Clint Eastwood is a cold, distant, crabby man who, as director, makes cold, distant, crabby films. One scarcely associates charm with Eastwood. However, the final five minutes or so of his Hereafter are indeed charming, full of the quiet, soulful spark of budding romance. For the most part, the film is tedious, morose, repressed; but those five minutes redeem the whole, creating a tender, hopeful final impression. This is Eastwood’s most humane and appealing film.
Peter Morgan, the Brit who wrote The Queen (2006) and Frost/Nixon (2008), has concocted a Kieślowskian script involving three persons who have had a brush with death; in due course, these characters stray beyond the boundaries of their individual rotating episodes and cross paths. Marie Lelay, a Parisian television journalist, nearly dies in Thailand as a result of the 2004 Indian Ocean tsunami. In San Francisco, George Lonnegan (Matt Damon, wonderful), a genuine one-time professional psychic, can communicate with the dead; he considers this a “curse,” but now that George has lost his factory job his brother wants him to resume giving readings, ostensibly to help others, but really to make them both rich. In London is another pair of brothers, 12-year-old twins Jason and Marcus; when pedestrian Jason is fatally caught in traffic, Marcus is left on his own, without his dearest friend and guide through life. All three experience contact with the afterlife. Meanwhile, Morgan has publicly stated he doesn’t believe in the “hereafter.”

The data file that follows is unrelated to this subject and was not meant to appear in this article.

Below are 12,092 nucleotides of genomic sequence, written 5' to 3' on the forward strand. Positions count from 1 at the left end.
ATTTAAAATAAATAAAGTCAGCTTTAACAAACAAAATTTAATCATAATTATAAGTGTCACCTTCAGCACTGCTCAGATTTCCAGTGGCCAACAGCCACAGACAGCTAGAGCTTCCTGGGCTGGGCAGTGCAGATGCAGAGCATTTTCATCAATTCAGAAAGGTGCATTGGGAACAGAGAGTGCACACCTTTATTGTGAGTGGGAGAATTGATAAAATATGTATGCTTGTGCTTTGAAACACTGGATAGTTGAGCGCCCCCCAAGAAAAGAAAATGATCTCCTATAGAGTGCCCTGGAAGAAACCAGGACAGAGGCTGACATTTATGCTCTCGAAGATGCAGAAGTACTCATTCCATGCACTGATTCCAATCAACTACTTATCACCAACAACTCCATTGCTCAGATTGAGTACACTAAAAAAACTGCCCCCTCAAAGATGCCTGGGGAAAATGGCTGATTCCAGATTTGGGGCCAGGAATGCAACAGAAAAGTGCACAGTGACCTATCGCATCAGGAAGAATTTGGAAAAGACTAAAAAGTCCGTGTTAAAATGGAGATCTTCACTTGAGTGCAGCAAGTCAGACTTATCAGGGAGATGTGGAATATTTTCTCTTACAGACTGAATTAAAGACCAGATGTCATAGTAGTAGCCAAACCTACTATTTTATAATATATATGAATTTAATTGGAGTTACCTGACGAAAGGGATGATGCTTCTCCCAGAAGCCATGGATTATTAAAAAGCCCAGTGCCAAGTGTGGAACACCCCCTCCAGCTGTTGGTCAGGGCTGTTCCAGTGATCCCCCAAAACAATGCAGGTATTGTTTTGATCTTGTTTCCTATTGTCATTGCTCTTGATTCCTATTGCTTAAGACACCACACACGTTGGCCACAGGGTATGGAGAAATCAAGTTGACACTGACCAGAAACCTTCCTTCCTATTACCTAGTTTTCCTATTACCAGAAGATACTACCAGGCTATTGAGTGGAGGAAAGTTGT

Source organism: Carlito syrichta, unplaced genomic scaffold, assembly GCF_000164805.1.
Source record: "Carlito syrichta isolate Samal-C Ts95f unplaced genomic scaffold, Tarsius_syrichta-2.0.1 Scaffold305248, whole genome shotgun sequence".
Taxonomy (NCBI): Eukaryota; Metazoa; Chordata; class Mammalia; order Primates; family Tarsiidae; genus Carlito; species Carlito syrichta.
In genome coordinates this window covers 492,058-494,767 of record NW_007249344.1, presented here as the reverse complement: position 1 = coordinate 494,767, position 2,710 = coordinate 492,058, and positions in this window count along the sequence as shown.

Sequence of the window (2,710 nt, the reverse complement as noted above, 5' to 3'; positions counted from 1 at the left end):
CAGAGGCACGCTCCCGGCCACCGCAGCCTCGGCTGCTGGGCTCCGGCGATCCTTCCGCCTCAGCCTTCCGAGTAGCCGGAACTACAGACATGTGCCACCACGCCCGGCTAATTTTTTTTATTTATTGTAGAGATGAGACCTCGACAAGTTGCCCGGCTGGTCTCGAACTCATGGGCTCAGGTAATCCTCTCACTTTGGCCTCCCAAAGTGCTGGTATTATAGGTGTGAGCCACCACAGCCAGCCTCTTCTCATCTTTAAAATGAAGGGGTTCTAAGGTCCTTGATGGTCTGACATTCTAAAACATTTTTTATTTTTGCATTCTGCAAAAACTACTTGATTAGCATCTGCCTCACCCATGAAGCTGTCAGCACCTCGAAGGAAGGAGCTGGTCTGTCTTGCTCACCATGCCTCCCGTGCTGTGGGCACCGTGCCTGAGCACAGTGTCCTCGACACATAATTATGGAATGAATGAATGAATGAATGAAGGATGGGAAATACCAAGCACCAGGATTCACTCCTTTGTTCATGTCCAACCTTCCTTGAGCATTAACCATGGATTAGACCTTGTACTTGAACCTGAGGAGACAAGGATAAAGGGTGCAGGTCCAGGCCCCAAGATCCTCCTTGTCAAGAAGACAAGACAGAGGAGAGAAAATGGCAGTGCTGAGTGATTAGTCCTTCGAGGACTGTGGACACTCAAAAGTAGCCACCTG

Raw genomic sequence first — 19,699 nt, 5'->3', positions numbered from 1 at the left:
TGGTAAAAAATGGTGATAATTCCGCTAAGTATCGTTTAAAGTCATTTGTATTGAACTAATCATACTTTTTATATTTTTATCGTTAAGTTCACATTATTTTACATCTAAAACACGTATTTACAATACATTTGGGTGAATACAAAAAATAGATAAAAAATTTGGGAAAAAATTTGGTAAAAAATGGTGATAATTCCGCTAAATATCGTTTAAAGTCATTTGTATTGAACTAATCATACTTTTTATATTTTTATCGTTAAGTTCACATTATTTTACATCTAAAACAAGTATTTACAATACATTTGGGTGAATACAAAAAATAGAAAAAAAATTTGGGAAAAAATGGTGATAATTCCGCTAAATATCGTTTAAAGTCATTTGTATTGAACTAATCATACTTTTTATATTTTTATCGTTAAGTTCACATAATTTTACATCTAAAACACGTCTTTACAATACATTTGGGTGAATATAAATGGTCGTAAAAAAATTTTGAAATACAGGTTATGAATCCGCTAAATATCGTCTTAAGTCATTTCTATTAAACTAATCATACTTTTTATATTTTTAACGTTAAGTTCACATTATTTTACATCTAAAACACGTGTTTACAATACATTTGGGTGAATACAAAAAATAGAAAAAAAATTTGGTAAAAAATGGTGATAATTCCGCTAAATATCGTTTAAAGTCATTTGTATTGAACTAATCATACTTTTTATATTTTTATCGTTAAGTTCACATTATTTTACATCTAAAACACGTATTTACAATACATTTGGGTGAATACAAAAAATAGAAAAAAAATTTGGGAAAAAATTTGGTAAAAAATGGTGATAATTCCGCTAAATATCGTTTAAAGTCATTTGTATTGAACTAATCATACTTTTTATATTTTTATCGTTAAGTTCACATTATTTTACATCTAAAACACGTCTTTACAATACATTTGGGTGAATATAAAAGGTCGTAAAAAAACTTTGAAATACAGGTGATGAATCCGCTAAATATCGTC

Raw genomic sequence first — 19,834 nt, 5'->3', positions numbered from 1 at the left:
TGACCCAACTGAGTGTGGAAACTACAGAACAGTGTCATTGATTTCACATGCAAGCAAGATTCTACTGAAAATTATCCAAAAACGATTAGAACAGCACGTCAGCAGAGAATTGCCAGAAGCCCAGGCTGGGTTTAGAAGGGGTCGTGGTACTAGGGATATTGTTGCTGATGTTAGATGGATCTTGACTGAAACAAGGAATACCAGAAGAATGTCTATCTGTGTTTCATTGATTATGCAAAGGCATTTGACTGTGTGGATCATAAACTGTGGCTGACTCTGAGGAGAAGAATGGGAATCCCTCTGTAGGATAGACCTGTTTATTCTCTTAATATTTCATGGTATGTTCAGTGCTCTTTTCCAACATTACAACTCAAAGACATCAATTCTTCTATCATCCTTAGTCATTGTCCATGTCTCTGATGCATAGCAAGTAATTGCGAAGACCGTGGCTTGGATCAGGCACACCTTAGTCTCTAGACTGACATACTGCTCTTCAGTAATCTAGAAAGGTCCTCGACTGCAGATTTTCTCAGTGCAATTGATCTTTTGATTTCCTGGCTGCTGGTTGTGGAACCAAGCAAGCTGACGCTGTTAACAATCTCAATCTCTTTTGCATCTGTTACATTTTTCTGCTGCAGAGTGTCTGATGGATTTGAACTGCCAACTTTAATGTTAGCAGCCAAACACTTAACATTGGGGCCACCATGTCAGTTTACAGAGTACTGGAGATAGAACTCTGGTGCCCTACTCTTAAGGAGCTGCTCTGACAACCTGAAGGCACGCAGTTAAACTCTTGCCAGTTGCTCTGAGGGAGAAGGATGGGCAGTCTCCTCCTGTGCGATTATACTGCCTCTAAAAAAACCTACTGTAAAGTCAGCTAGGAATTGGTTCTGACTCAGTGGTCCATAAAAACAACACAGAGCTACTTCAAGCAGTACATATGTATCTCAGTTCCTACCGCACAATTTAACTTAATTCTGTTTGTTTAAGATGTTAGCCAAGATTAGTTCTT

Eastwood has scored the film in a sad, plaintive, minimalist style. He and Tom Stern, his cinematographer, have artily and laboriously devised a frustrating number of underlit shots. Perhaps they feel that light kicks in on the “other side.” Cupided by Marcus, the closing romantic encounter between Marie and George, outdoors, is calmly, beautifully lit.
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